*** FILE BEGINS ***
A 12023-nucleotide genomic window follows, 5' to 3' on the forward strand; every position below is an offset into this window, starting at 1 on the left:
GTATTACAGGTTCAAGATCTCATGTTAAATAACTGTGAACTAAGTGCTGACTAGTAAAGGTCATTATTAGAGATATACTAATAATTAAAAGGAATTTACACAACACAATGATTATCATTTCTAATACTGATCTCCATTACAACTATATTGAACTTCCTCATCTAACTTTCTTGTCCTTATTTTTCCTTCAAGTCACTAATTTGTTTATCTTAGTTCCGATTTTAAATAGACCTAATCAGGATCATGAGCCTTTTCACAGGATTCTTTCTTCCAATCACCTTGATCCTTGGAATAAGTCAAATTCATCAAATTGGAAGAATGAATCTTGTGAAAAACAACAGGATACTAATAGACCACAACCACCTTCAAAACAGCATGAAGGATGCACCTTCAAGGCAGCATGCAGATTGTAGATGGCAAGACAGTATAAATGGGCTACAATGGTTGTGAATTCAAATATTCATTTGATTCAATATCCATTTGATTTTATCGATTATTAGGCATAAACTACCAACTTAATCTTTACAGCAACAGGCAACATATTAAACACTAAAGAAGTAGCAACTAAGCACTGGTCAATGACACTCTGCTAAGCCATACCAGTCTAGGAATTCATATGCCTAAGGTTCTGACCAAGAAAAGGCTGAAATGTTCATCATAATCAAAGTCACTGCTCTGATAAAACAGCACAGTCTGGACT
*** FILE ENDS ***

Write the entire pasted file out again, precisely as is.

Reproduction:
A 12023-nucleotide genomic window follows, 5' to 3' on the forward strand; every position below is an offset into this window, starting at 1 on the left:
GTATTACAGGTTCAAGATCTCATGTTAAATAACTGTGAACTAAGTGCTGACTAGTAAAGGTCATTATTAGAGATATACTAATAATTAAAAGGAATTTACACAACACAATGATTATCATTTCTAATACTGATCTCCATTACAACTATATTGAACTTCCTCATCTAACTTTCTTGTCCTTATTTTTCCTTCAAGTCACTAATTTGTTTATCTTAGTTCCGATTTTAAATAGACCTAATCAGGATCATGAGCCTTTTCACAGGATTCTTTCTTCCAATCACCTTGATCCTTGGAATAAGTCAAATTCATCAAATTGGAAGAATGAATCTTGTGAAAAACAACAGGATACTAATAGACCACAACCACCTTCAAAACAGCATGAAGGATGCACCTTCAAGGCAGCATGCAGATTGTAGATGGCAAGACAGTATAAATGGGCTACAATGGTTGTGAATTCAAATATTCATTTGATTCAATATCCATTTGATTTTATCGATTATTAGGCATAAACTACCAACTTAATCTTTACAGCAACAGGCAACATATTAAACACTAAAGAAGTAGCAACTAAGCACTGGTCAATGACACTCTGCTAAGCCATACCAGTCTAGGAATTCATATGCCTAAGGTTCTGACCAAGAAAAGGCTGAAATGTTCATCATAATCAAAGTCACTGCTCTGATAAAACAGCACAGTCTGGACT